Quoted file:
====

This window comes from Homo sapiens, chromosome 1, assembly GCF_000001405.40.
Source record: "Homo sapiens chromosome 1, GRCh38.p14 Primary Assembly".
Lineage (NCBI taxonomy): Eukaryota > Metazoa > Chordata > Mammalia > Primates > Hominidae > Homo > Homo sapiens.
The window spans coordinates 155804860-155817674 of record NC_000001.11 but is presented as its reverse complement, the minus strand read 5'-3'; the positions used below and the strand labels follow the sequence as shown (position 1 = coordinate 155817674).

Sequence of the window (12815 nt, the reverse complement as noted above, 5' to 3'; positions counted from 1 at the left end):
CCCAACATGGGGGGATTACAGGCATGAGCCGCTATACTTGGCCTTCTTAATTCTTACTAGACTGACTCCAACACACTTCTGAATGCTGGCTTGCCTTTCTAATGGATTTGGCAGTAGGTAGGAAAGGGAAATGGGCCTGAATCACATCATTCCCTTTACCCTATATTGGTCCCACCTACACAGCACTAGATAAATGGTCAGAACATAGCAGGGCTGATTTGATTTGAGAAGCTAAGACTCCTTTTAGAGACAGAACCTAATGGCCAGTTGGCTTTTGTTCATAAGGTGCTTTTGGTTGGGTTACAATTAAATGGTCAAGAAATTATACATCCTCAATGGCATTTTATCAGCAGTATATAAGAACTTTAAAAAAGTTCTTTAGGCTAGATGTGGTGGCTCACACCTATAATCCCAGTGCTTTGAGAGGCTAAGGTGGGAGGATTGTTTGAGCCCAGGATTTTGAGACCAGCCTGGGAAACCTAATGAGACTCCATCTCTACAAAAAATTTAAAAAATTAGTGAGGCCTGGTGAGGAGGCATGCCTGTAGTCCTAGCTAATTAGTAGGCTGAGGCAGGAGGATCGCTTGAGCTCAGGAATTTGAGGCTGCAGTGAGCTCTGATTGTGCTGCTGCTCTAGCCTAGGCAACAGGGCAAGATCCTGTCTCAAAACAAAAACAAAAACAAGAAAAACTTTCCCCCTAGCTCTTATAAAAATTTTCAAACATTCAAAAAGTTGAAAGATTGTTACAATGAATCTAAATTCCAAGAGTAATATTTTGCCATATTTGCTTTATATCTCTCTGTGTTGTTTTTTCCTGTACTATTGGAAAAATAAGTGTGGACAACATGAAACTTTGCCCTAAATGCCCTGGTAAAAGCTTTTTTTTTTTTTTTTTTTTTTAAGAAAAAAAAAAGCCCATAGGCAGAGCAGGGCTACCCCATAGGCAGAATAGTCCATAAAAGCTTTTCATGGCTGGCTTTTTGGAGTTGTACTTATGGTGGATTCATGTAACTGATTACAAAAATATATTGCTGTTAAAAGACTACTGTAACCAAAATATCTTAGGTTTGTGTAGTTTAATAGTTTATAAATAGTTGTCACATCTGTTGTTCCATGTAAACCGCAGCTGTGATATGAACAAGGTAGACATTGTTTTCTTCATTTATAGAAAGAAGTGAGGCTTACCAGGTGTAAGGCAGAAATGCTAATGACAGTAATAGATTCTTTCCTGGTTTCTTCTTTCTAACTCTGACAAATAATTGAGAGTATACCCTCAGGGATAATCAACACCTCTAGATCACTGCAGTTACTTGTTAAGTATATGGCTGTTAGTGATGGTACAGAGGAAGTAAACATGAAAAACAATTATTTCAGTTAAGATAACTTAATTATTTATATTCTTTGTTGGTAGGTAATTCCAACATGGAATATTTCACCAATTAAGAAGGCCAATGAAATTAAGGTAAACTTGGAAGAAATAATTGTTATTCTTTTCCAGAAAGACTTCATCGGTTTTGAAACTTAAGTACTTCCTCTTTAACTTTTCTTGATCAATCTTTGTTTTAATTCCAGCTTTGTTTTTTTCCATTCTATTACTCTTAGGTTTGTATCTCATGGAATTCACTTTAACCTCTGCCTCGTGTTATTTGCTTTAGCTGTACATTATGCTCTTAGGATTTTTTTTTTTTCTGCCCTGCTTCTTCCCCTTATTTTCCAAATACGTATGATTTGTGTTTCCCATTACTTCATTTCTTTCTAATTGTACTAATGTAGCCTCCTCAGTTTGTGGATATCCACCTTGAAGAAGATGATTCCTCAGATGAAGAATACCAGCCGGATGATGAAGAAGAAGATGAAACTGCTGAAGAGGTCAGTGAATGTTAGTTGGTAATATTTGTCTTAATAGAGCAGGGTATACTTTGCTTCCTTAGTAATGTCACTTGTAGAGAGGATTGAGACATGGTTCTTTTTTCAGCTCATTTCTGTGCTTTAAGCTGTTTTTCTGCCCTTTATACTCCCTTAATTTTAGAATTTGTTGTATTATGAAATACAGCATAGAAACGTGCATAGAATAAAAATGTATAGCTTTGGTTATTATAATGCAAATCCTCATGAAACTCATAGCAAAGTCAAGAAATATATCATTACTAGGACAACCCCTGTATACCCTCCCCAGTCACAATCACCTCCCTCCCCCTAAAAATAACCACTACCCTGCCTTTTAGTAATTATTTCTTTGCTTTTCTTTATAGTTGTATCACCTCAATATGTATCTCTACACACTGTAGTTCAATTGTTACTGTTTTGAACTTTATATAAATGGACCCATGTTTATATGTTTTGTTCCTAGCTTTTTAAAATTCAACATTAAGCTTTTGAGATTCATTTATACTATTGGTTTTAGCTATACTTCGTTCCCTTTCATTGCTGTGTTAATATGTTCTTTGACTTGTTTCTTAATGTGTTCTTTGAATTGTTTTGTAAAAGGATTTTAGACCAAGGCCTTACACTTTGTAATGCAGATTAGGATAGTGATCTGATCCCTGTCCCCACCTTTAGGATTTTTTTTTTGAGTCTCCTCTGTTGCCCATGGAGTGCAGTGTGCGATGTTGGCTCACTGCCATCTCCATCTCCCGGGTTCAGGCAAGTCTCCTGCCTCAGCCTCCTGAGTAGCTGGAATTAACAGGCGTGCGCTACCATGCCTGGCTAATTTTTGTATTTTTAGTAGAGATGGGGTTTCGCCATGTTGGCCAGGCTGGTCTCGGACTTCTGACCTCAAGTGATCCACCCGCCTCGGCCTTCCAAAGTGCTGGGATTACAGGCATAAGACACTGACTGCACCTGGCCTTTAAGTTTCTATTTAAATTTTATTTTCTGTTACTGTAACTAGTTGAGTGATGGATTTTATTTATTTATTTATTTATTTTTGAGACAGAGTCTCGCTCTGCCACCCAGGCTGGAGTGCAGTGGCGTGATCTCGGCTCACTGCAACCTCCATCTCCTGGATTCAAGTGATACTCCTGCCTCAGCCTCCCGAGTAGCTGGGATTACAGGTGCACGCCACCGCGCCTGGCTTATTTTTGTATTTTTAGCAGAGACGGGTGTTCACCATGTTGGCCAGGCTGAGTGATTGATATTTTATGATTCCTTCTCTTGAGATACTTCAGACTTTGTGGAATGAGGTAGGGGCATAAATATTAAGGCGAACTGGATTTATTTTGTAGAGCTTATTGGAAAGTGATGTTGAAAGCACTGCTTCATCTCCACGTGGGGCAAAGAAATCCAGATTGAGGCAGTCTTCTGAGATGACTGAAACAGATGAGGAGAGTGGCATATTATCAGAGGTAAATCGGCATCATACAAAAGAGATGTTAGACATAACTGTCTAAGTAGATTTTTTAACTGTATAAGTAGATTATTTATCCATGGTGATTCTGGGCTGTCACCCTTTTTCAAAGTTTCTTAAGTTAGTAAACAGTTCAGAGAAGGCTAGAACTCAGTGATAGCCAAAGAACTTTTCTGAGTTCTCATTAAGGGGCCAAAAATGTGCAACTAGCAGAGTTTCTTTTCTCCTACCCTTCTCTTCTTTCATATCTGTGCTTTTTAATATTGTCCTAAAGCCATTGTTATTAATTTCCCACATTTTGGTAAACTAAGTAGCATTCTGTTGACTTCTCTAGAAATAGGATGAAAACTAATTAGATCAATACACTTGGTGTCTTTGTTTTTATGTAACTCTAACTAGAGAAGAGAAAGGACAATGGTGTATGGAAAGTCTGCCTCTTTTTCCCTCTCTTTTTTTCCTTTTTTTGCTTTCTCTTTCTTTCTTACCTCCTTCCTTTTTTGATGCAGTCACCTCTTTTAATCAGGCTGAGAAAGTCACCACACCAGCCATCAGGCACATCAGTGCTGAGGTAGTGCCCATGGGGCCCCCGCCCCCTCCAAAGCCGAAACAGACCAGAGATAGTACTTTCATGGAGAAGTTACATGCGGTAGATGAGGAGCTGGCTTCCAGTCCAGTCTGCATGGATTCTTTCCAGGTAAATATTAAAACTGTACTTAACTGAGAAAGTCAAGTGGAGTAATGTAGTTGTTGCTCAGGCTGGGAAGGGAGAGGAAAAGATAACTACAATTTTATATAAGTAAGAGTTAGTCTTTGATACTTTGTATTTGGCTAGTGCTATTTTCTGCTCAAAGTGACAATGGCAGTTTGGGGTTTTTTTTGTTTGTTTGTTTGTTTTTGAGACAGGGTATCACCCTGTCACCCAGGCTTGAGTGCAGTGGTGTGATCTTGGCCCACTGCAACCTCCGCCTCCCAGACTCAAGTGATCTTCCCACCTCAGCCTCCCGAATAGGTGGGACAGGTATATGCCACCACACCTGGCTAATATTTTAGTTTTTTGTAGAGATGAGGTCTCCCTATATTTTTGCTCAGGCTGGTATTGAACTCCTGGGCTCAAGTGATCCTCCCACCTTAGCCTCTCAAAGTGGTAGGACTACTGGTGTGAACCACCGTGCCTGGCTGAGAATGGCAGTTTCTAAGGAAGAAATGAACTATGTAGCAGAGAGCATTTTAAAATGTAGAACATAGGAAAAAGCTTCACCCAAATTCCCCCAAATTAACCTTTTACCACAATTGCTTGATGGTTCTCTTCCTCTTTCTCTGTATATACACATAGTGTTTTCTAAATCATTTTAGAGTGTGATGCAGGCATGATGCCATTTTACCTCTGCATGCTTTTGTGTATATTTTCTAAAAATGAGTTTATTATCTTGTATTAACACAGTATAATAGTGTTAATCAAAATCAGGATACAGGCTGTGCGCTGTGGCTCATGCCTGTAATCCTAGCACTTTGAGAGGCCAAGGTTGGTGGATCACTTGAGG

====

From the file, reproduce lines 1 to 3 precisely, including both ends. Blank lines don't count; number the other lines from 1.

This window comes from Homo sapiens, chromosome 1, assembly GCF_000001405.40.
Source record: "Homo sapiens chromosome 1, GRCh38.p14 Primary Assembly".
Lineage (NCBI taxonomy): Eukaryota > Metazoa > Chordata > Mammalia > Primates > Hominidae > Homo > Homo sapiens.